A crime prevention strat-egy which protects bad-gers and their setts from the horrific act of badger baiting recently received special commendation at the 32nd Annual National Wildlife Crime Prevention Conference.
Lead by the Ulster Society for the Prevention of Cruelty to Animals (USPCA) and the Northern Ireland Badger Group (NIBG), the initiative entitled ‘Operation Brockwatch’ is an effective rural partnership which works with landowners and the PSNI across Northern Ireland to protect vulnerable setts pre-viously targeted by criminal gangs.
The esteemed award provides special recognition of the init-
iative’s progress since its in-ception in 2019 – where a number of vulnerable setts were identified and monitored by cameras.
To date, Operation Brockwatch has proven 100 per cent successful, with none of the badger setts under surveillance falling victim to further attacks from vicious badger baiters.
Now in its third year, the joint initiative has expanded to cover 16 badger setts in total and has established a network of volunteers to drive forward the project.
Commenting on the award win, USPCA Chief Executive Brendan Mullan said: “We are very pleased that Operation Brockwatch has been recognised on a national level as an effective crime prevention strategy.
“These awards recognise and
speak volumes about the com-mitment of the organisations and individuals across the UK who strive to protect wildlife that is being relentlessly targeted by cruel individuals.
“Operation Brockwatch has gone from strength to strength and is driven forward by a dedicated team within the USPCA and NIBG, along with a fantastic network of volunteers.
“Badger baiting is a cruel and ruthless ‘blood sport’ and we are appalled that it continues to take place here in Northern Ireland.
“Often individuals will trespass on rural land where active setts are located and will send small terrier-type dogs with trackers down the holes to locate the badgers.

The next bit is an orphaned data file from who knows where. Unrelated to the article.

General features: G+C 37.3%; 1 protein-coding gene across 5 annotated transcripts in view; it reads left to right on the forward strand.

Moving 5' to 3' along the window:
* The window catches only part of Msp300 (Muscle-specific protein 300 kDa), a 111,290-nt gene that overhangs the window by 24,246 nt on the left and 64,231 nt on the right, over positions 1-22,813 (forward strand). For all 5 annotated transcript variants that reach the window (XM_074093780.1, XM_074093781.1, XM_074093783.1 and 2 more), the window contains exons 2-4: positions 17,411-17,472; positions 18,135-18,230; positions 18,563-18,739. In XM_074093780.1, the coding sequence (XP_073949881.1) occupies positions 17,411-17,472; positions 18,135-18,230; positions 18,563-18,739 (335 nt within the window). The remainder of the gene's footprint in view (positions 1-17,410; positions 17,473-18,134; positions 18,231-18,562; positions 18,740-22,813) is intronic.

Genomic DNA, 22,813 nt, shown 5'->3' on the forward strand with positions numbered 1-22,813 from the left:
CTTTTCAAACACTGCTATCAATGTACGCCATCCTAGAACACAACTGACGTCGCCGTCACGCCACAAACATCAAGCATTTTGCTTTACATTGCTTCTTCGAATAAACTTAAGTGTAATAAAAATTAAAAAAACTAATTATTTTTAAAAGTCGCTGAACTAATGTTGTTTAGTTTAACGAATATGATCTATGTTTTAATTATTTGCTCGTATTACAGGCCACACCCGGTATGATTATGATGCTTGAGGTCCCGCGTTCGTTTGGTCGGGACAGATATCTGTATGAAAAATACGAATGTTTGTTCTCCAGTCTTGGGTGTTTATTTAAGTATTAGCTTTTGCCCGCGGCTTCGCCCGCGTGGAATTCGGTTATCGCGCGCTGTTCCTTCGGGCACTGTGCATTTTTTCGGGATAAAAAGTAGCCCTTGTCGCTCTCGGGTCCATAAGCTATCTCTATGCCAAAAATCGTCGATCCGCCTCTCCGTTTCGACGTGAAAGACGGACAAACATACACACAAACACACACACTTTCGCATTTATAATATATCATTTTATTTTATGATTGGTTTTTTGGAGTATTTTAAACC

“Once located, the baiters dig down, exposing the badgers which are then dragged above ground and set upon by a larger group of vicious dogs.
“We are pleased that 24/7 surveillance has proven an excellent deterrent to those who carry out this cruel activity.
“Suspicious behaviour from a select few individuals has been caught on our cameras – whilst no crime has taken place, this footage has been supplied to the PSNI to help identify any individuals who may have priors relating to badger baiting or other acts of animal cruelty.”
Peter Clarke, NIBG spokes-person, said: “This award high-
lights the significance of Oper-ation Brockwatch in successfully deterring badger baiters.
“This form of badger per-secution is premeditated cruelty at its very worst and causes unthinkable suffering – however, it’s merely seen as an enjoyable weekend hobby by these cruel individuals.
“It is unbearable that this beautiful protected species is being targeted mercilessly for the pleasure of others.
“Many dogs forced to engage in this activity also experience terrible injuries as badgers will put up a brave fight for their lives.
“Often the dogs’ wounds are
crudely stitched together with no veterinary expertise – sometimes the dogs who ‘fail’ the task at hand are themselves slaughtered without mercy and at times left to die in the badger setts.
“Members of the public who witness ongoing sett disturbance should immediately call 999 to report the crime, giving PSNI an opportunity to apprehend wrongdoers.
“If the motives of strangers seen in the locality seem suspicious the PSNI non-emergency line 101 will assist.
“Anyone uneasy at contacting the authorities directly can use Crimestoppers by dialling 0800 555 111.”
Do not approach the people involved, draw attention to your-self or put yourself in danger.
If possible, record the numbers involved and their precise loc-ality.
Note if dogs are being used, record the registration number, colour, make and model of vehicles.
Brendan concluded: “Operation Brockwatch is strengthened gr-eatly by the public who recognise their duty to protect our native wildlife – through their support and the reporting of suspicious activity, we can help clamp down on this malicious crime and ensure wrongdoers are apprehended.
“Northern Ireland has tough animal welfare legislation in place – maximum five-year custodial sentences, lifetime bans from keeping animals and fines of up to £20,000 – it’s imperative that these individuals are caught, and adequate sentencing is handed down by the courts.
“Together we can send a clear message that there is no place for badger baiters in Northern Ireland.”
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